Winter Park City Commission candidates Greg Seidel and Wes Naylor squared off once again before an audience of students and residents at a debate last Wednesday at Rollins College – the latest look at where each prospective Commissioner stands on the issues.
Incumbent Greg Seidel and challenger Wes Naylor were asked early on about infrastructure in the city and what gaps they would look to fix as Commissioner.
Naylor said his highest priorities included creating a “strong IT backbone,” improving traffic flow and preserving the city’s tree canopy.
“I think a big part of protecting our infrastructure is protecting our tree canopy, making sure we’re doing that correctly,” Naylor said. “That is a part of the charm, that is a part of the infrastructure in Winter Park. The parks are a part of the infrastructure of Winter Park, and we have to make sure that we’re resourcing them appropriately and monitoring that resourcing … so that the investments we’re making today do pay off and that we do not get in a situation where large groups of Oaks are dying at the same time.”
Seidel said his priorities are similar, focusing on improving traffic throughout the city and moving the power line undergrounding program forward – an effort that would allow trees to freely grow by eliminating the need for V-shaped cuts in the branches.
“By trade I’m a civil engineer and some people might even call me a ‘nerd’ because I get into the details of what’s actually being done,” Seidel said. “When we look at the infrastructure needs within the city, one thing I tell people is I do these plans for the DOT. I do these plans for Orange County. I do this plans for local governments. … All the details that have to go into that are something that you really need to understand so you can understand how to make the big picture work and you can understand how to get things done.”
Switching to the theme of Rollins College, both candidates were asked for their take on the role of education in Winter Park and how it can be improved.
“Much of Winter Park was built around Rollins College, it really is a genesis of the city,” Naylor said. “Education and learning are absolutely essential to what Winter Park is.”
“We’re not a school board and we don’t run the schools of Winter Park, so when you get to that education point there’s not much control … but it comes to the point of how we enable their success. How do we look into our community and partner with technology firms and make STEM a priority?”
Seidel said that raising his children in local schools like the Winter Park Day Nursery all the way up to Winter Park High School has given him a good perspective of the local school system.
“Winter Park residents highly value education – it’s shown in how good our schools are,” Seidel said.
“Education starts at a younger age. On the Commission I pushed for increasing funding for not just the Winter Park Day Nursery, but also the Welbourne Day Nursey. I think my future starts with my kids, and when I say ‘my kids,’ I mean ‘our kids.’”
Sustainability in Winter Park was also brought up when Naylor and Seidel were asked what can be done to improve the city’s efforts.
“Covanta is a company that burns waste to produce energy,” Seidel said.
“Is it completely green? No it’s not, but it is about sustainability because we’re not putting things in the landfills anymore. When we started our new waste collection, we put some flexibility in there so that if there is a way for us to get our waste to Covanta in the future … Winter Park would be burning our own waste to create electricity we could then buy back.”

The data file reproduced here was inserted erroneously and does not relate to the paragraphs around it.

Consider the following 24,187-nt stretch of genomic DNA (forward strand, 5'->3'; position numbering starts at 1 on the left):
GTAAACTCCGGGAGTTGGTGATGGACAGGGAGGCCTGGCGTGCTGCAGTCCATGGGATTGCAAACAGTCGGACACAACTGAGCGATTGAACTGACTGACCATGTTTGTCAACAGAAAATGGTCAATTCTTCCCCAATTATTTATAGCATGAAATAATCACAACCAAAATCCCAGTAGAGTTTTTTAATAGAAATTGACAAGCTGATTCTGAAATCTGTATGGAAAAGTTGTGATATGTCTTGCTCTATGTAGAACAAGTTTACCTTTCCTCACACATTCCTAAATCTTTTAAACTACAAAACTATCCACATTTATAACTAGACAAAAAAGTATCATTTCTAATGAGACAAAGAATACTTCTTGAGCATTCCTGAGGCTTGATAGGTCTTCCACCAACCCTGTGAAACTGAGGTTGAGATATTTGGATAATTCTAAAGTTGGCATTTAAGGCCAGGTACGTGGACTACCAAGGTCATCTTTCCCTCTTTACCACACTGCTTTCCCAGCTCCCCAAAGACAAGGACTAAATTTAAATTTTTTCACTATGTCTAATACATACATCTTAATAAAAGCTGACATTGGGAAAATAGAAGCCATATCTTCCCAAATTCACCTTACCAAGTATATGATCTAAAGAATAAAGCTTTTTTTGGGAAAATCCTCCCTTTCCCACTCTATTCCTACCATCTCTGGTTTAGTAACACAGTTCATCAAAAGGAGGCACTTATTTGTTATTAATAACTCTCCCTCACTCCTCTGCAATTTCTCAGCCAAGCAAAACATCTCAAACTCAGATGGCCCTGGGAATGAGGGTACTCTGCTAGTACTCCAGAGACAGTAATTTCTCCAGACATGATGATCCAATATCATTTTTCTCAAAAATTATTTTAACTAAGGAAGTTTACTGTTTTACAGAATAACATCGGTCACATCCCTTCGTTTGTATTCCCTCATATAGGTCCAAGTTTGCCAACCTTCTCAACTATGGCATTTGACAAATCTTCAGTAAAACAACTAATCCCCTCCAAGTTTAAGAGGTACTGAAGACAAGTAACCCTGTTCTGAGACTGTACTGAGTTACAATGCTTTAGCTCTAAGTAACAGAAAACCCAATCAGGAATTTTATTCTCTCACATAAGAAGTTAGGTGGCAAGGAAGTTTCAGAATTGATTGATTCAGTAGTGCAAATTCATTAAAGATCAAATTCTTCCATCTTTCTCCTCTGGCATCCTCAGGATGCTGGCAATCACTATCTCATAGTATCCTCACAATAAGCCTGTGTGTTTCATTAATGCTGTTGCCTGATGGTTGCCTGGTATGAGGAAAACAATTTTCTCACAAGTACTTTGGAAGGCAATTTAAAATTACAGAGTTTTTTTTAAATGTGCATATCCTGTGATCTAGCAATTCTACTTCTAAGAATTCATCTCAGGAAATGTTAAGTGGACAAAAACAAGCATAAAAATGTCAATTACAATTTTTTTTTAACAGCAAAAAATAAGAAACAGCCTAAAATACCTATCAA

But Naylor said sustainability is much more than just an effort here and there – it takes recruiting the right people to keep an initiative going.
“Sustainability, as we’re talking about long-term vision, has got to be at the core of what we’re doing,” Naylor said. “When I became associated with the doctoral program here at Rollins, one of the first projects I got involved with was a paper talking about how you sustain sustainability, because that’s the real question. Everyone is familiar with companies that for show start an effort but then it’s quickly abandoned.”
“In order for a sustainability initiative to sustain, there has to be good businesses behind it.”
One of the last questions of the night regarded the ongoing controversy of the ever-changing west side of Winter Park. The traditionally African-American community has seen rampant development, eating away at single-family neighborhoods that have existed for decades.
Winter Park resident Lurlene Fletcher questioned the candidates on how they could preserve the character of the west side.
“It’s your house, it’s your heritage and Winter Park is blessed to have a tremendous heritage on the west side and how it’s interacted with the city,” Naylor said. “One of the things that we haven’t really seen – and perhaps this is one of the places again that Rollins can help you with – is having a conversation about, as development occurs, how do we help preserve that heritage that’s so much a part of Winter Park.”
Seidel said a meeting between developers and the residents of the west side needs to happen so that all sides can find a compromise moving forward.
“What I’m trying to do there is bring the sides together instead of five Commissioners debating what’s best for the west side, so let’s let the property owners and the residents talk about it and see what they come up with and bring that plan forward to us,” Seidel said.
“Since I got elected, the west side has been the most contentious issue at the Commission meetings when development comes up. I’m looking to bring everyone together to set expectations, have a grown-up discussion about it, and determine what’s the best path forward.”
The two candidates will meet for another debate at noon on March 10 in the Winter Park Public Library Community Room. Residents will cast their votes in the general election on March 14.